JTF (just he facts): A total of 36 black and white and color photographs, framed in black and matted/unmatted, and hung against light grey walls in the main gallery space, the entry area, and the book alcove. 28 of the prints are gelatin silver prints, made between 1965 and 1999 and printed later. These prints are sized either 11×14, 16×20, or 20×24 (or reverse), and are available in editions of 15, 25, or 75. The 6 Polaroid prints were made in 2001, 2002, and 2008. These prints are sized 30×22 and are unique. And the 2 dye transfer prints were made in 1978 and printed later. These prints are sized roughly 19×23 and are available in editions of 15. The exhibit was curated by Melissa Harris. (Installation shots below.)
Comments/Context: In looking at retrospective exhibits, the equivalent of the Goldilocks rule often applies – in terms of size, they can either be too small, too large, or just right. And once a show goes below the too small designation, other labels come into play, from surveys and samplers down to selections and gatherings. The challenge becomes that with decreasing scale, it becomes harder and harder for a show to adequately encompass the breadth and depth of the artist’s entire career – abbreviation inevitably leads to simpler conclusions.
Prior to her death last year, Mary Ellen Mark had consistently made superlative photography (particularly portraiture) for the better part of the past 50 years, so the idea that her career could be summed up in a single room exhibition seems somewhat foolhardy. Given the large number of well executed, stand alone bodies of work in her archive, the fact that this one room would be too small to do them justice seems inevitable. So what we have here is a retrospective that has been slimmed down to the sampler size, with just an image or two from each of her best known projects, plus a larger selection of celebrity portraits. As a result, it adequately clips the tops of the waves of her career, but ultimately fails to deliver the power that a deeper dive into those same projects would have provided – it’s a squint-eyed view of Mark, where we can see the outlines, but generally lose the richness.
The thematic construct underlying this group of choices is “attitude”, an idea that is manifested in both the poses and gazes of Mark’s sitters, and more indirectly, in Mark’s own approach to the world. So more nuanced projects (like Tiny, circus performers, Falkland Road prostitutes, twins, and prom-goers) have been reduced to highlight images with flounce, saltiness, swagger, or a steely stare – Tiny blows a bubble with world weary disregard, blonde teenage twins do sassy mirrored strut, and a Nepalese girl tries on her best come hither look. But Mark’s ability to build trust with all kinds of people brought out plenty of other memorable portraits – rodeo boys with put-on masculinity, a Turkish street girl in a finger-to-chin Lolita pose, a Kentucky husband holding a gun to his wife’s head, and a pair of elderly women putting on some sultry moves at Luigi’s Italian American Club in Miami.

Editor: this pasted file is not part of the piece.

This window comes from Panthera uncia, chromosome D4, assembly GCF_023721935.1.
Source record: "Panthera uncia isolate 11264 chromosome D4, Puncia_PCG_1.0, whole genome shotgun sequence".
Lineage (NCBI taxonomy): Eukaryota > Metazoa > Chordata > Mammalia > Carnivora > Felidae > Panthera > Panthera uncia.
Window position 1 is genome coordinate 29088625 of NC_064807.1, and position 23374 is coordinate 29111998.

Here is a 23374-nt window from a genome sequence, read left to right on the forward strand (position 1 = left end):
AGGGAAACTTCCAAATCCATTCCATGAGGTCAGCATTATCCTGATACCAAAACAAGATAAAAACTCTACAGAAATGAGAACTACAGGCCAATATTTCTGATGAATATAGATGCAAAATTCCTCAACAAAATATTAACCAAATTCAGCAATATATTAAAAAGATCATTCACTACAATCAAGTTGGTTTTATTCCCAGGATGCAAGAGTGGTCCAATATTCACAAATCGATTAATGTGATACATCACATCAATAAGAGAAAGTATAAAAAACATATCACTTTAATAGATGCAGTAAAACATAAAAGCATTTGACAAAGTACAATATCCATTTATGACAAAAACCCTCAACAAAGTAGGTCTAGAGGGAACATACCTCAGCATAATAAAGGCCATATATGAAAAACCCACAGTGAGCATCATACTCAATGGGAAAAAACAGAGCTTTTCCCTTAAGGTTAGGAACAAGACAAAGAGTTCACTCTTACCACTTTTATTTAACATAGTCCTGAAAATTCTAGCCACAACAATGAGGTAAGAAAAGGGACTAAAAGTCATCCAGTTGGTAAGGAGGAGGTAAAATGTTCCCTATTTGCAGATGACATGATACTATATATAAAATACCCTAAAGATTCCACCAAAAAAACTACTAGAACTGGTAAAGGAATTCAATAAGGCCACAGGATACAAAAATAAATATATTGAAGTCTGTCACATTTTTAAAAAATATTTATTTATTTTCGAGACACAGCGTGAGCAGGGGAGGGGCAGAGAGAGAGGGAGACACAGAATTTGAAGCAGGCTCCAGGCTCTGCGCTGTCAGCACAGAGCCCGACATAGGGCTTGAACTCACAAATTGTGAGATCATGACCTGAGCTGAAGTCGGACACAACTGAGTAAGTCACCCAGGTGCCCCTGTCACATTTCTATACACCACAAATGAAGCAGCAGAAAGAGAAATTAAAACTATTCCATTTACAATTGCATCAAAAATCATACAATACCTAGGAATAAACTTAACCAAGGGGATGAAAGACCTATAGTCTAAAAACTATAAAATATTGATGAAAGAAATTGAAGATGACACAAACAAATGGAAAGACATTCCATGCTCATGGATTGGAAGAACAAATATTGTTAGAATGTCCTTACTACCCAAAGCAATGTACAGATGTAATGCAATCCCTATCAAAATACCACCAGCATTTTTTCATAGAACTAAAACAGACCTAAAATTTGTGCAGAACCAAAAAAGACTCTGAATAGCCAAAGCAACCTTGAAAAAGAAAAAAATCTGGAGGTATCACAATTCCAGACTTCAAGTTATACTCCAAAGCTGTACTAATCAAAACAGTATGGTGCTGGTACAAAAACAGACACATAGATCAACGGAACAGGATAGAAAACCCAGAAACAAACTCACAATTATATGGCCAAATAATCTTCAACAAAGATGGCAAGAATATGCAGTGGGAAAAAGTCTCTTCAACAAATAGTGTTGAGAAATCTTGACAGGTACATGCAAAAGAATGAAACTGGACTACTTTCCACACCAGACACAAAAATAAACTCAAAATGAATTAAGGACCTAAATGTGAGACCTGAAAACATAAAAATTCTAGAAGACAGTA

Even when Mark was photographing celebrities, she seems to have been successful at making intimate connections. While Mark’s portraits of famous actors and singers were taken over her entire career, the selections on view point to a repeated look at the quiet darkness and solitude of life in the spotlight. Sean Penn puts his feet up, the Lone Ranger slumps on a couch, Etta James lets her dog lick her tired face, and Woody Allen shrugs in the rain – again and again, Mark went for the off moment, where the guard came down for an instant and the humanity of her sitters was exposed. Marlon Brando’s fascinated look at a dragonfly perched on his finger captures a gentle delicacy that few would attribute to his character in Apocalypse Now, and that kind of engaged subtlety was classic Mark.
In the end, while there is greatness in many places on these walls, my final reaction to this exhibit was a bit closer to frustration than to an appropriate dose of respect – these few examples do provide a handy framework for Mark’s eye, but they leave so much out that the resulting picture distorts the end conclusion. I’m not sure that saucy, self-possessed attitude is what Mary Ellen Mark should be remembered for – the vast majority of her pictures are filled with a deep compassionate humanity that has nothing to do with put on airs, and it’s her attention to those small details of personality that give life to her portraits. While I shouldn’t ever complain about seeing a well-selected group of her pictures, this edit left me a bit wrong-footed, wishing this sampler had offered more new insights and nuanced rarities rather than a high level sweep of appetizers.
Collector’s POV: The prints in this show are priced as follows. The gelatin silver prints are either $8000, $10000, $12000, $15000, or $18000 each, while the Polaroids are $20000 each and the dye transfers are $15000 each. Mark’s work has come up at auction consistently over the past decade, albeit in relatively small numbers (perhaps a handful of lots in any given year). Recent secondary market prices have generally ranged between $1000 and $12000.